Declaration: answer to the remonstrance of the general assembly
The answer of the conventioun of the estaits to the remonstrance and desyres of the commissionars of the general assemble

Ansuer of the estats to the commissioners of the assembblie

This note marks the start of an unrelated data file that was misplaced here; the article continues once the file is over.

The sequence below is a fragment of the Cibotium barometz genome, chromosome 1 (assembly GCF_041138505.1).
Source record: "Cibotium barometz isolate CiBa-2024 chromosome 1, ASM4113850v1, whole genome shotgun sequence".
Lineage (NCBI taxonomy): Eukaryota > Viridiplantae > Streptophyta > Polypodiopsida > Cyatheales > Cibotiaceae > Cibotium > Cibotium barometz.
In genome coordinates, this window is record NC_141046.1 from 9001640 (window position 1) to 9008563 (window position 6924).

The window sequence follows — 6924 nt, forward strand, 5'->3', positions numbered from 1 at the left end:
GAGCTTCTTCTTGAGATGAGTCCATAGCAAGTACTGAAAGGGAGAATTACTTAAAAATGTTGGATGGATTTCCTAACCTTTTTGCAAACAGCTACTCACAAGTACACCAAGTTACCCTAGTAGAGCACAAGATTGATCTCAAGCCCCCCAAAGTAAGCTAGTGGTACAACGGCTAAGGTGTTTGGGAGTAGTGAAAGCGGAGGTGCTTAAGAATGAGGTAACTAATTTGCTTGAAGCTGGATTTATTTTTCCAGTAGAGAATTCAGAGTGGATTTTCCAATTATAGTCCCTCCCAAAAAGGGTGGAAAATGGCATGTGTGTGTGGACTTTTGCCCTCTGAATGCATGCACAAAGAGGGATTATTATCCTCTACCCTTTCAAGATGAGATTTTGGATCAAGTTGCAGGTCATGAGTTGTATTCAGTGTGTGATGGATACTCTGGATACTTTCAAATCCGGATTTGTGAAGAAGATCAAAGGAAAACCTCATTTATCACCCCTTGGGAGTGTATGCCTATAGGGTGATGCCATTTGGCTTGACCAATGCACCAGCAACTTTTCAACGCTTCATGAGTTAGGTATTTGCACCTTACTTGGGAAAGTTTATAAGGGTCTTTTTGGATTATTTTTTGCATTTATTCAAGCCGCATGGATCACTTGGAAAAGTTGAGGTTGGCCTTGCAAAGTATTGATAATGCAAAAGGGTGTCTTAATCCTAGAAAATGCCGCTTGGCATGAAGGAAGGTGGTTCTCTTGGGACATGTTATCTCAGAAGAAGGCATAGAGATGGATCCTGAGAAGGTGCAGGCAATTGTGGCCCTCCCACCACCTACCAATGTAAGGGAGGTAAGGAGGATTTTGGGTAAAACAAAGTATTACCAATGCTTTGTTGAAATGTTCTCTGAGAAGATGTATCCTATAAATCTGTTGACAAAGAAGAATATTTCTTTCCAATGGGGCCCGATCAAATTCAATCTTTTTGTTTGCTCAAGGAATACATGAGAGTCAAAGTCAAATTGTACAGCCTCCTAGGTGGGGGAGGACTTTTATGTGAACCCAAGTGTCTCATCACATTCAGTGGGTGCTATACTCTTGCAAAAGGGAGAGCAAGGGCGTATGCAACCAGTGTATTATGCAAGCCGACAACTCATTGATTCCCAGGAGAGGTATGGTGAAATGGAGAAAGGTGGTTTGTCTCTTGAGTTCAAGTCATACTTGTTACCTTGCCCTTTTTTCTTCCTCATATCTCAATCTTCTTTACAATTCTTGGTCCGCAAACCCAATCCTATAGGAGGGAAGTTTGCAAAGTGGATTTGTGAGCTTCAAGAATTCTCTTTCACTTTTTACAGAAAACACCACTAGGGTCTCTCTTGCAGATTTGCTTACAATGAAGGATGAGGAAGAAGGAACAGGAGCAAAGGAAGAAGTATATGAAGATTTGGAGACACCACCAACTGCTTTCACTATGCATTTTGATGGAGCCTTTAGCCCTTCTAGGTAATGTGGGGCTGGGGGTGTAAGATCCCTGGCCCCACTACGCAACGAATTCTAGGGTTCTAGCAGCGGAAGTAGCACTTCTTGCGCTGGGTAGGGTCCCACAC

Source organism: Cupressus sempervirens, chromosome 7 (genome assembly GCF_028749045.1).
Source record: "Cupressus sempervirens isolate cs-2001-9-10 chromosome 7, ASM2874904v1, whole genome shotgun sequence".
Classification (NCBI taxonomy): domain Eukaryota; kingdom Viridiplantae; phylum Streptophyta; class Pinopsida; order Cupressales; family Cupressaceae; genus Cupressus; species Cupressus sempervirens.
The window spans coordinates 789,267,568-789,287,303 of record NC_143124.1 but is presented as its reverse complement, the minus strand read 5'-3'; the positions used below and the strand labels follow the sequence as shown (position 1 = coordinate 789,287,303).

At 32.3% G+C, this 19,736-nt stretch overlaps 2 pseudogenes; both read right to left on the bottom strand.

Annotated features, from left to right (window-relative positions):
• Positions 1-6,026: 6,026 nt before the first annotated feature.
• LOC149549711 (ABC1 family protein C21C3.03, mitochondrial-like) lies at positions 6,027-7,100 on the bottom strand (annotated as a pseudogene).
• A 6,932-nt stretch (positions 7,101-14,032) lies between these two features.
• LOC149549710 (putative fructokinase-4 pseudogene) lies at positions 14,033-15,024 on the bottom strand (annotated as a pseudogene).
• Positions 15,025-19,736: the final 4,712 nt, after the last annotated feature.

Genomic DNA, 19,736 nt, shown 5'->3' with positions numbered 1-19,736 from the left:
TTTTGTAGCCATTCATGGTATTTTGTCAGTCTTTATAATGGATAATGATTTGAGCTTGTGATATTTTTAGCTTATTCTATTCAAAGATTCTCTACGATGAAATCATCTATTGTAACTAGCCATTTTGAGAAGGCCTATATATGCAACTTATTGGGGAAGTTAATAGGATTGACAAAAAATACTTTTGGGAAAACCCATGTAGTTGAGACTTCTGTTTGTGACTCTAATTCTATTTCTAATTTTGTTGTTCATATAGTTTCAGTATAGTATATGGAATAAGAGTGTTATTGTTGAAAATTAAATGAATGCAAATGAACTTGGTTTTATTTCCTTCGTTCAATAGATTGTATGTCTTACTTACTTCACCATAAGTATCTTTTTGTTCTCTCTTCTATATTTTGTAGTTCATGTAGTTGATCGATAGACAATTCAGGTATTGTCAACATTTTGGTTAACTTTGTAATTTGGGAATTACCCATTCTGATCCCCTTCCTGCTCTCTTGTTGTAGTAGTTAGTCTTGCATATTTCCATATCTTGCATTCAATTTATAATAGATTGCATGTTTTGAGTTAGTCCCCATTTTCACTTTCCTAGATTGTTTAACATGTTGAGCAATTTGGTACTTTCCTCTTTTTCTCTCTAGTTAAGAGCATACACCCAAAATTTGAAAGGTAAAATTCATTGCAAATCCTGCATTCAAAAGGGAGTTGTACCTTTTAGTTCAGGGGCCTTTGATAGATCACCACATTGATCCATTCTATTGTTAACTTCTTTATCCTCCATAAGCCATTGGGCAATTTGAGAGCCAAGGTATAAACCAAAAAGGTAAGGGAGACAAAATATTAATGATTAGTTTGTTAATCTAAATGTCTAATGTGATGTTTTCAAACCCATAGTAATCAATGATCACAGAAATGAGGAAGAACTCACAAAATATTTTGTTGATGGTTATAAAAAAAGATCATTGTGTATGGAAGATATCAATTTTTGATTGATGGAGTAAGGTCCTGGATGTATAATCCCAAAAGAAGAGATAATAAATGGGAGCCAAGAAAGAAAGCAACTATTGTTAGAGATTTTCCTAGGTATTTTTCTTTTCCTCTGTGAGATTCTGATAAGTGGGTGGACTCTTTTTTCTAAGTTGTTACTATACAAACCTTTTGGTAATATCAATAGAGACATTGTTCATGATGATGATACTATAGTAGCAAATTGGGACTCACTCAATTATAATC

The conventioun of the estaits of the kingdome, haveing more particularly peruseit the remonstrance and desyres of the commissioners of the generall assemblie, doe aknowledge and with greate cair and sollicitude of heart [...] the dangers of the reformed religion, pairtly from the rebellious attempts of papists in Ireland, pairtlie from thair power in Ingland wher they are so long in airmes, and pairtlie from thair hopes in this kingdome wher they have thair plottis and correspondence amongst themselffis and with thair confederattis abroad; and all these the greatter and the more to be taken to heart at this tyme that they have the pretence of the king's service and authoritie, the confidence of the queines zeale to thair professioun and her power to promote thair designes, and the assistance of the prelaticall pairtie and of malignantts and many uthers whom upon naturall and worldlie respects they have drawin against the oath of thair covenant into thair secreete, and have united into thair combinatione. These and the lyke dangeres expressit more fullie in the remonstrance may be more then sufficient to awake and stirr up this kirk and kingdome, to provyde for the preservatioun of religioun, the saiftie of the king and securitie of the kingdome, which at this tyme in realitie can no more be separated and divorced then in former tymes when it wes professed both by king and people that the dangeres of on[e] wer the dangeres of all, that they had the same common freinds and enemes and did stand and fall togidder. But whilles the estaits are thinking upon that which is remonstrat unto them, many other dangeres and distresses which more directly and immediatly threatten and presse this cuntrey and kingdome offer themselffis to be considered, and are necessarie to be universallie knowen that all men, even such as all this tyme have never takin religioun to heart, may be made sensible of the present danger of thair native cuntrey, wherin the private danger of everie man's life, libertie, estaite and meanes is includeit. The lords of privie counsell and the commissioners for conserveing the peace have alreadie declaired that a treatcherous and damnable plott of the Irish, Inglisch and Scotisch papists was begun, to be discovered by letters fund with the earle of Antrum, and by the depositioun of on[e] of his servantis at his death. Now the depositiounes of the earle himselff and of another of his servantis, both upon thair othes, have bein read in face of the conventioun, confirmeing what was written befoir, of sending ammunitioun to the north and leavieing of forces in this kingdome, and beareing that the earle had instructiones for making peace betuixt the Inglisch and Irisch in Ireland. Lykeas diverse letters are sent hither concerneing a cessatioun of armes in Ireland and the joyneing of the Inglisch and Irisch forces upon oath to go for Ingland to assist the king as is pretendit, but indeid to strengthen and ayde the popisch and prelaticall pairtie.